Business Maverick

Frankie’s vs. Woolworths: Good old-fashioned David-and-Goliath battle

By Greg Nicolson 1 February 2012

Retail giant Woolworths was dealt an embarrassing blow on Wednesday, which resulted in a product being discontinued when it was ruled that they had imitated Frankie's Olde Soft Drink Company. By GREG NICOLSON.

Frankie’s CEO Mike Schmidt said he didn’t look at the size of the company he was up against, but the dispute has been dubbed a ‘David-and-Goliath battle’. Woolworths has been operating in South Africa since 1931 and trades in more than 400 stores across Africa and the Middle East. In the 2010/2011 financial year its food operations alone had a turnover of R13-billion. Frankie’s opened in 2006 when Schmidt started to drive 100-litres of soft drink around KwaZulu-Natal each week. It’s grown since, but with R18-million in turnover, it’s more of a rounding error for Woolworths.

“We have won the battle, but not the war,” said Schmidt after the Advertising Standards Authority ruled that Woolworths’ vintage cold drink range was an imitation of Frankie’s. Schmidt said the ASA’s ruling related to a small part of the “blatant plagiarism of our brand” and the war would have raged on until the retailing giant withdrew its range. Frankie’s had accused Woolworths of copying its flavours, packaging, the blond woman on the bottle and its brand tagline, the focus of the ruling. Schmidt said he was committed to preserving the integrity of his brand and had planned to meet Woolworths management to discuss ongoing grievances.

But on Wednesday night Schmidt was able to change his tone. “The majority of the war has been won,” he said after Woolworths announced it would take its product off its shelves. Throughout the ruling, it maintained it hadn’t imitated the brand and CEO Ian Moir was steadfast after it was found to have “deliberately and intentionally copied” Frankie’s advertising and packaging slogan. But consumers had adopted Frankie’s underdog plight and vented their rage on social networks. “Public opinion is so much against us and, whether we’re right or whether we’re wrong, customer opinion is against us,” Moir told eNews. The customer is always right, a lesson Woolworths must have learnt in its 80 years.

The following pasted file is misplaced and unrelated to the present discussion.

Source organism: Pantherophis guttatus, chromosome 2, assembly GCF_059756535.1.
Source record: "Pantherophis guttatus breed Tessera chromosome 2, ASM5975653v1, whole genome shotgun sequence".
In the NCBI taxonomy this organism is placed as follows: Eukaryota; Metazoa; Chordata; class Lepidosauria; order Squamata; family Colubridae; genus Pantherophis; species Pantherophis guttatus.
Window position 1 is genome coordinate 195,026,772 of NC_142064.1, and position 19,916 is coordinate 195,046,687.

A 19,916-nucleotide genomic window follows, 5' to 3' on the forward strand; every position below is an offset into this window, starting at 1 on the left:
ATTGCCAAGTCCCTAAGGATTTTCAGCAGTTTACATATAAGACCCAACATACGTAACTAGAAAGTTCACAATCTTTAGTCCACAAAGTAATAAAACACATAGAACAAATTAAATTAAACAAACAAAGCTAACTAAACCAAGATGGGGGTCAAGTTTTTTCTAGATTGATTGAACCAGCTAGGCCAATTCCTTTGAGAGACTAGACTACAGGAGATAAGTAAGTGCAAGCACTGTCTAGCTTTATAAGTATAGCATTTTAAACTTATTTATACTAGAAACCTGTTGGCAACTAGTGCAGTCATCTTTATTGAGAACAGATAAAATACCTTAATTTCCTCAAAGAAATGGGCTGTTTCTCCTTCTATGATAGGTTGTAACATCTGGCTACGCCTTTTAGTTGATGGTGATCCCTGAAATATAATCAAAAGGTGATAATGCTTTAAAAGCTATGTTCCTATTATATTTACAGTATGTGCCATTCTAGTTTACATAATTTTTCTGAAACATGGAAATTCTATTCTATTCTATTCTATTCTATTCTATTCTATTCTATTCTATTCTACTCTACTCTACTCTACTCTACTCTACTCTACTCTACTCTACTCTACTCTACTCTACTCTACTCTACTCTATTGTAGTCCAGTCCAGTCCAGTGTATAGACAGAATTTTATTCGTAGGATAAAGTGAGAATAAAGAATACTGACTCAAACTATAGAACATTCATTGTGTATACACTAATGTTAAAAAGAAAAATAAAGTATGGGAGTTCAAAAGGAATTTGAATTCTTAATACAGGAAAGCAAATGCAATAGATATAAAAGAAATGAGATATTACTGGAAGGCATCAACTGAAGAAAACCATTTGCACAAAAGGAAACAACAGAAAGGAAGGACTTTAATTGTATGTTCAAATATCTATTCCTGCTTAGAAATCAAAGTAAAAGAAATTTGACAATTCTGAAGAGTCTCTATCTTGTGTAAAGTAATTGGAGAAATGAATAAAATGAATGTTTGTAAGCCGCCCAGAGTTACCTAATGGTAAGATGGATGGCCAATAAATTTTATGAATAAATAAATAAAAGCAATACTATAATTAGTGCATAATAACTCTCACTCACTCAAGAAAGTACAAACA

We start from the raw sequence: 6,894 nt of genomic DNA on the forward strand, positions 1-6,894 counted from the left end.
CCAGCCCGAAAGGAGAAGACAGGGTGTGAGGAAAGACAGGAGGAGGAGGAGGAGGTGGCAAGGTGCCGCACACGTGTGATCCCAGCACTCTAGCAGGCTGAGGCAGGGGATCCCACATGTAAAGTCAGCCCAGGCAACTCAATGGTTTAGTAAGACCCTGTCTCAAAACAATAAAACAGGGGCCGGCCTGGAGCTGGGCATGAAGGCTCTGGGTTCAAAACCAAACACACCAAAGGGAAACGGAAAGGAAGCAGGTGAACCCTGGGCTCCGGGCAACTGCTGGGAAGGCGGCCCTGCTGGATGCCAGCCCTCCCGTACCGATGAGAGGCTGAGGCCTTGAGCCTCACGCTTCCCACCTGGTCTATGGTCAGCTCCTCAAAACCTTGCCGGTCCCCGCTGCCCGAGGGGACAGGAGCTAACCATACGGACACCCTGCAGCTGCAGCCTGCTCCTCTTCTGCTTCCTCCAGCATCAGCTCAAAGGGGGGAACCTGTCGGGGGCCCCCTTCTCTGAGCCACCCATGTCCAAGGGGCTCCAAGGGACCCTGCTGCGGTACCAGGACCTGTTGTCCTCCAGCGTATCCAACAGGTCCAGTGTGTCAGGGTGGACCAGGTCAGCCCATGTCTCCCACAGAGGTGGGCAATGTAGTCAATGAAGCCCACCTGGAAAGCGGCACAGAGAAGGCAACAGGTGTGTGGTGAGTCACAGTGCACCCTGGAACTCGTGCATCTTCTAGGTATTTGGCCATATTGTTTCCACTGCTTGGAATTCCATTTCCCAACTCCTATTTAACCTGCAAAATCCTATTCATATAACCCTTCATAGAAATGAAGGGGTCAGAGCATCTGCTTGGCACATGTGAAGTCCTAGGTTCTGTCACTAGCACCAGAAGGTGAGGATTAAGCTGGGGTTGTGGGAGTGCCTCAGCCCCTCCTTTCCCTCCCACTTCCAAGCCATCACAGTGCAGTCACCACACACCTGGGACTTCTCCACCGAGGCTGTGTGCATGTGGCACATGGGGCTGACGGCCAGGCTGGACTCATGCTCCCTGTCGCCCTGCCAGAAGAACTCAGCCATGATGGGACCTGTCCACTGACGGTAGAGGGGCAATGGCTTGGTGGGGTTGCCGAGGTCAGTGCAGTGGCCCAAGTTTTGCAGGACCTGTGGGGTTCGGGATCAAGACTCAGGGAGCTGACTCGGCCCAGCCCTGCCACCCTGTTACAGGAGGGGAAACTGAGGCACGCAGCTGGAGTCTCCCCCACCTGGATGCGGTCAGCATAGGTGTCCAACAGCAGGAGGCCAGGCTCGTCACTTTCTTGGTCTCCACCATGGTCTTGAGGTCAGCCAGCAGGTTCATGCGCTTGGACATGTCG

Schmidt hailed the move as a win for small businesses. He said other businesses can draw a really positive lesson from the ruling and subsequent product removal. “There are avenues to challenge large corporations,” he said. “Our decision really has borne a result that other small businesses can take heart from and be inspired to challenge others.”

Frankie’s had complained that Woolworths imitated its advertising in a number of ways, but the ASA’s ruling was based on the phrase “Good Old Fashioned”. Frankie’s said since 2006 all its point-of-sale and advertising material included the slogan “Good Old Fashioned Soft Drinks”. When it expanded in 2009 and started distributing in Johannesburg and the Western Cape, the concept continued to be emphasised as public awareness of the brand developed.

Before Woolworths released its vintage cold drink in November 2011, Frankie’s tried to market its product to the retailing giant and made it clear it considers the phrase “Good Old Fashioned Soft Drinks” to be its advertising property. Woolworths was already creating its own option and had various designs in mind. Nevertheless, it decided to label its new range “Good Old Fashioned”.

Woolworths’ defence was that it didn’t use the “Good Old Fashioned Soft Drinks” tag and because Frankie’s wasn’t the first company to release a brand of vintage drinks, it couldn’t claim the phrase. “We find ourselves in a difficult place where our integrity has been challenged,” Woolworths managing director for foods Zyda Rylands told IOL in December. She said it was “very clear that we did not copy”.

The ASA disagreed. It found that although the idea of vintage soft drinks had been marketed around the world, the concept was relatively new in South Africa. Of such products globally, no references to “good old fashioned” could be found, said the ASA, and it does not automatically follow that a ‘vintage’ product is ‘good old fashioned’, as Woolworths claimed.

Did Woolworths “exploit any advertising in goodwill and/or imitate the words ‘Good Old Fashioned’,” asked the ASA. Yes, it answered itself. But, it was consumers who forced the company to discontinue its product and a smaller business who initiated the challenge. The result may embolden small and medium-sized companies to challenge retailing giants such as Woolworths, which has rapidly expanded its home-brand product development in recent years. And it may just give hope that South Africa is perhaps not hurtling towards a society of faceless gigantic companies that steamroll over everything in their path as a business model. And South Africans still don’t like schoolyard bullies. DM



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Photo: Frankie’s CEO, Mike Schmidt, and his wife with Frankie’s Good Olde Fashioned Soft Drinks.

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Who doesn’t? Alas, it was removed by the host site for prolific swearing*... Now that we’ve got your attention, we thought we’d take the opportunity to talk to you about the small matter of book burning and freedom of speech.

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